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Evaluating systems projects is never easy, but over the years I've learned that—more than any other factor—an accurate risk assessment contributes to project success.
When risk is addressed up front, the likelihood of a project meeting its goals increases dramatically. A preproject risk assessment is a structured process that identifies, evaluates and tries to control risk factors.
Start by imagining the worst that could happen in the project. Classify these risks in ways that are most relevant to your organization. Often the risks will fall into one of four categories: alignment, process, accountability or resources. Finally, figure out what you can do to decrease the number and likelihood of the risk factors.
Let's explore a few typical risks for a hypothetical Voice over Internet Protocol (VoIP) system implementation and how they might be addressed.
• Alignment: Not all project risks are related to technology. People and their behaviors can be risks as well.
Projects often fail because the potential impact is not understood or users are not aligned with project goals. Have you defined the project clearly so that everyone understands how it will affect their organization? How receptive are your people to the new VoIP system? They may feel threatened by the project. You need to identify and understand their concerns and then address them.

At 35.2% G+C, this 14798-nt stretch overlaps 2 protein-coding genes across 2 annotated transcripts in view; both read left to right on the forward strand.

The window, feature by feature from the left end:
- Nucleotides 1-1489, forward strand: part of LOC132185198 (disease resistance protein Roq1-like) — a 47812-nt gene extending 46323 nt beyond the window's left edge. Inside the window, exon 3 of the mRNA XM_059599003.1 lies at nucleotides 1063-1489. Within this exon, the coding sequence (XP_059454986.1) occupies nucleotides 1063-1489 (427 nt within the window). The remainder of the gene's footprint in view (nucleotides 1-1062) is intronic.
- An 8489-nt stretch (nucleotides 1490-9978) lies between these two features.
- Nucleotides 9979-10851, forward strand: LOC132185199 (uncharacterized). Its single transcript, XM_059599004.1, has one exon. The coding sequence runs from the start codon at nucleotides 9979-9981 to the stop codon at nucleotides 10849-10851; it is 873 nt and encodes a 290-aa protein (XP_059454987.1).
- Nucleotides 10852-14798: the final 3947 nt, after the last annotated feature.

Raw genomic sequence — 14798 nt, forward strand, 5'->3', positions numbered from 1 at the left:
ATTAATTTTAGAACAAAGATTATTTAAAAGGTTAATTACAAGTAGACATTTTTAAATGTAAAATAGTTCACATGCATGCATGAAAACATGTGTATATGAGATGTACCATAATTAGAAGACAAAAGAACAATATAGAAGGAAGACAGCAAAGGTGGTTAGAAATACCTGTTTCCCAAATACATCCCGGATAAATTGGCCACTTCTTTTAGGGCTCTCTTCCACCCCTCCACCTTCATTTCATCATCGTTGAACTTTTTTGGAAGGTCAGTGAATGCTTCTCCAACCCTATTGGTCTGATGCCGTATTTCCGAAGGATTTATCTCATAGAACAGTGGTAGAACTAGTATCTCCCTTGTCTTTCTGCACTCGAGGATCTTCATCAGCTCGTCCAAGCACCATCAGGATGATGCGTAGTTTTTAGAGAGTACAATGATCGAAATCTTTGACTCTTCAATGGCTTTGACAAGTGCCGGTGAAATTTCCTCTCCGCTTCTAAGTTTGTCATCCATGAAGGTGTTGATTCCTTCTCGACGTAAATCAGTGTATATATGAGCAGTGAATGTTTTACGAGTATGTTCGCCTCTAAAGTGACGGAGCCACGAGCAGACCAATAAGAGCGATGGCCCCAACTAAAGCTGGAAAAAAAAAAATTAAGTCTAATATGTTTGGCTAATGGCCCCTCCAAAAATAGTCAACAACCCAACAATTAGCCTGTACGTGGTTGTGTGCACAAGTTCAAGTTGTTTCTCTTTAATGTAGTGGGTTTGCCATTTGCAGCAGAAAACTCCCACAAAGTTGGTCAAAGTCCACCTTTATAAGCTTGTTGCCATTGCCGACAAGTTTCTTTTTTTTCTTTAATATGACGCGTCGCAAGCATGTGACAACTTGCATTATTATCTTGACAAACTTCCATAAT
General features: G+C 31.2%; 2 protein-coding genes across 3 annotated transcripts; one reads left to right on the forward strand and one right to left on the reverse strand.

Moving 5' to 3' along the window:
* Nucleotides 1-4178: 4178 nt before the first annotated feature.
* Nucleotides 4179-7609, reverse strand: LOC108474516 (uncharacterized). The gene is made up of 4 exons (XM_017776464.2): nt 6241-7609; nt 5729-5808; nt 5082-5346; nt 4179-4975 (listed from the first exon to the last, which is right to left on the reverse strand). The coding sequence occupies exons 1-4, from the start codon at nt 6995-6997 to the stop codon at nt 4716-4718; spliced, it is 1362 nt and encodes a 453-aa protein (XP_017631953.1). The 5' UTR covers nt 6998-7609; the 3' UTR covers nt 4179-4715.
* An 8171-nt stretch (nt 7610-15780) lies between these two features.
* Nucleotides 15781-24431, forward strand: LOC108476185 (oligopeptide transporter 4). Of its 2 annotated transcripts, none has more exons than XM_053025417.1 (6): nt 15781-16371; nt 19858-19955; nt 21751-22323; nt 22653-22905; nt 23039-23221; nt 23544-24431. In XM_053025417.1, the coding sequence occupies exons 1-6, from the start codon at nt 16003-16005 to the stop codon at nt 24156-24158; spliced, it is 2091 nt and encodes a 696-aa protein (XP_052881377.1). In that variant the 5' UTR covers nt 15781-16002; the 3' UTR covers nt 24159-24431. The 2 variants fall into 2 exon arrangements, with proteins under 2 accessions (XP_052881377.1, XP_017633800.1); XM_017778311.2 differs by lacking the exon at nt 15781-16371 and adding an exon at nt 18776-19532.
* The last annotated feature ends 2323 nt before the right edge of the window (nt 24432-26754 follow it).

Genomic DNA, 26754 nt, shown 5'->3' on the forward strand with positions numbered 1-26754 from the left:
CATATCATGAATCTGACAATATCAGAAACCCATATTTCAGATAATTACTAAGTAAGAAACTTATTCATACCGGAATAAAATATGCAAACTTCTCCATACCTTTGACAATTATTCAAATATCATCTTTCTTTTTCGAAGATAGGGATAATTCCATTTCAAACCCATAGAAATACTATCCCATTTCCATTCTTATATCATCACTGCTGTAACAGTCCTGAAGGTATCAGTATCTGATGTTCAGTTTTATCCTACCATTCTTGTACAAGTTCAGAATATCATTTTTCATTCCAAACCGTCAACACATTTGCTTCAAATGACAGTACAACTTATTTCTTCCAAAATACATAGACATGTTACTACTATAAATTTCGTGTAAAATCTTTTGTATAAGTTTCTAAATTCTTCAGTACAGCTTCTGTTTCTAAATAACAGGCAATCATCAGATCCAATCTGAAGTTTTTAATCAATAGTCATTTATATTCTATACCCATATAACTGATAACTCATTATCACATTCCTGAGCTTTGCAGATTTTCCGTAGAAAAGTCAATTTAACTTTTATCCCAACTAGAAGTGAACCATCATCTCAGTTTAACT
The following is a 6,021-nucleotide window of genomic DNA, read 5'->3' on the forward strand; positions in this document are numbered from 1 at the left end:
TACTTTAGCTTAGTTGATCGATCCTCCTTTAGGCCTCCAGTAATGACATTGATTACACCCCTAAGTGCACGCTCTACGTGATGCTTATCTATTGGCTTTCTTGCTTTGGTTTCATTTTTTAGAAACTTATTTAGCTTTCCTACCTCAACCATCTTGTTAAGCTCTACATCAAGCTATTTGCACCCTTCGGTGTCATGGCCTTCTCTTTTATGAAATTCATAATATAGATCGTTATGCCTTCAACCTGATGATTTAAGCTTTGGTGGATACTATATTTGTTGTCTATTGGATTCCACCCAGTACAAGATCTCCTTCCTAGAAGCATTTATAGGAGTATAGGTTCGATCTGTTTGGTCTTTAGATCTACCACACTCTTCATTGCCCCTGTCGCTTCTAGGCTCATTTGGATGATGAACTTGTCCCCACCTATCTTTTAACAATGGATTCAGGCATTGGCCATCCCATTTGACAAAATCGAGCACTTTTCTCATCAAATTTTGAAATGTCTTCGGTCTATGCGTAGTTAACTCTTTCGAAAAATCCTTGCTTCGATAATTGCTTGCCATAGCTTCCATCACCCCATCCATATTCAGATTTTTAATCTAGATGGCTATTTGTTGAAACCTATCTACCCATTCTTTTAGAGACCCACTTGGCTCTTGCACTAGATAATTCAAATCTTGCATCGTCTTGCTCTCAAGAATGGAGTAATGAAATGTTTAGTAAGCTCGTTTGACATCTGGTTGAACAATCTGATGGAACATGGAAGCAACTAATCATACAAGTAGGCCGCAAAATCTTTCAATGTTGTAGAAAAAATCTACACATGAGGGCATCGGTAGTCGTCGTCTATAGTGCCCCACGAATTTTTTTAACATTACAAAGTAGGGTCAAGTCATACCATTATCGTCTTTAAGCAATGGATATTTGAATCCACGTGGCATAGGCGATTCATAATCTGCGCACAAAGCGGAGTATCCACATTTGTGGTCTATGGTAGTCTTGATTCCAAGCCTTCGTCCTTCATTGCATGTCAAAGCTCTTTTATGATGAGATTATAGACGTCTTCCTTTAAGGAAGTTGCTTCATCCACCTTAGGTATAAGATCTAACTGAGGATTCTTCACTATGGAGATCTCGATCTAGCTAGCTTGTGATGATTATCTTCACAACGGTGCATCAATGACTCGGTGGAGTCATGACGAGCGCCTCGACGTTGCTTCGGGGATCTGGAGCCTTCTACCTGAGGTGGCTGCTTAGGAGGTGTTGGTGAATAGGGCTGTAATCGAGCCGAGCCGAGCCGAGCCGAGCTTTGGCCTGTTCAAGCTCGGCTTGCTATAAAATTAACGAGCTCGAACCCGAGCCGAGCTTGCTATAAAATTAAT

• Process: Have you identified what's wrong with your current process? Are there things that you need to improve before beginning the new project?
If your purchasing processes are subpar, for instance, you'll gain nothing by porting an inefficient process to a new technology. Spend the time initially to identify the strengths and weaknesses of your current processes before deploying the new technology.
• Accountability: The type of project will affect how you evaluate and distribute risk.
The risks associated with a desktop upgrade, for example, are different than those for installing a VoIP system. It's especially important in the case of high-risk, high-reward projects that you clearly assign responsibility for the work and then reward those responsible with increased compensation and bonuses when they meet preset milestones.
If you hire an outside vendor, use a risk-reward contract to clearly align the vendor's interests with your goals.
• Resources: You should also realistically weigh all factors tied to other things happening within your company.
Is the project at risk because extra people or expertise are needed? Are you budgeting enough? What can you do if the project goes over budget or falls off schedule? What is the impact to the company if you shift resources from one project to another? How long will it take to bring new team members up to speed?
To help you prioritize the risks and keep things in perspective, work up real cost estimates for each one. You can do this by multiplying the probability of the risk occurring by the cost if it did occur.
For example, in the case of our fictitious VoIP project, if there's a 25 percent chance that the procurement staff will be slow to embrace the new technology and we estimate that slow adoption will cost the company $100,000, then the real cost estimate for this risk is $25,000.
And finally, expect things to change. More often than not, some event or someone will change the scope or definition of the project, so be prepared to react quickly, re-evaluate risks and respond.
But regardless of how many times you have to adjust, being aware of your risks and taking steps to mitigate them will improve the project's chances for success and its probable return on investment.